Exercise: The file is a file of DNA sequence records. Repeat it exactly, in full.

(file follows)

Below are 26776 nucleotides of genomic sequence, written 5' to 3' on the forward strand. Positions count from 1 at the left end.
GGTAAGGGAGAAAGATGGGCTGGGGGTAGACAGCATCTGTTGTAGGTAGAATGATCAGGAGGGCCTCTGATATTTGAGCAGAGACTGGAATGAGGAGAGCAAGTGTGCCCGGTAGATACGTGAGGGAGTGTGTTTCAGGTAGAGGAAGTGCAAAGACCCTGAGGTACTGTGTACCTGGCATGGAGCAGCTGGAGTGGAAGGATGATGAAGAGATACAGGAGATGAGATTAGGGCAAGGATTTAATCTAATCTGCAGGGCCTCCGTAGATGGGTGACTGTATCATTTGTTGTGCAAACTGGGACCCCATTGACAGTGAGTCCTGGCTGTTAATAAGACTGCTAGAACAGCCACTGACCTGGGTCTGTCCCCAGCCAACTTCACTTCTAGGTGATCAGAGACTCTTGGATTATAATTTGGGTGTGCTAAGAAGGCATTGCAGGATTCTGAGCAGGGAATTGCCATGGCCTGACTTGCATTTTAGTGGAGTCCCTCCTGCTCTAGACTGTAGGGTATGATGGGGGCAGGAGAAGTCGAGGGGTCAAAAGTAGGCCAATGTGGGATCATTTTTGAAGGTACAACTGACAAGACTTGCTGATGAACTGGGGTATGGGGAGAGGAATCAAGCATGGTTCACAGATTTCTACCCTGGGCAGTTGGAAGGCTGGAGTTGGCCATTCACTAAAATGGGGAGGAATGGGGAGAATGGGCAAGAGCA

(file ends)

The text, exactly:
Below are 26776 nucleotides of genomic sequence, written 5' to 3' on the forward strand. Positions count from 1 at the left end.
GGTAAGGGAGAAAGATGGGCTGGGGGTAGACAGCATCTGTTGTAGGTAGAATGATCAGGAGGGCCTCTGATATTTGAGCAGAGACTGGAATGAGGAGAGCAAGTGTGCCCGGTAGATACGTGAGGGAGTGTGTTTCAGGTAGAGGAAGTGCAAAGACCCTGAGGTACTGTGTACCTGGCATGGAGCAGCTGGAGTGGAAGGATGATGAAGAGATACAGGAGATGAGATTAGGGCAAGGATTTAATCTAATCTGCAGGGCCTCCGTAGATGGGTGACTGTATCATTTGTTGTGCAAACTGGGACCCCATTGACAGTGAGTCCTGGCTGTTAATAAGACTGCTAGAACAGCCACTGACCTGGGTCTGTCCCCAGCCAACTTCACTTCTAGGTGATCAGAGACTCTTGGATTATAATTTGGGTGTGCTAAGAAGGCATTGCAGGATTCTGAGCAGGGAATTGCCATGGCCTGACTTGCATTTTAGTGGAGTCCCTCCTGCTCTAGACTGTAGGGTATGATGGGGGCAGGAGAAGTCGAGGGGTCAAAAGTAGGCCAATGTGGGATCATTTTTGAAGGTACAACTGACAAGACTTGCTGATGAACTGGGGTATGGGGAGAGGAATCAAGCATGGTTCACAGATTTCTACCCTGGGCAGTTGGAAGGCTGGAGTTGGCCATTCACTAAAATGGGGAGGAATGGGGAGAATGGGCAAGAGCA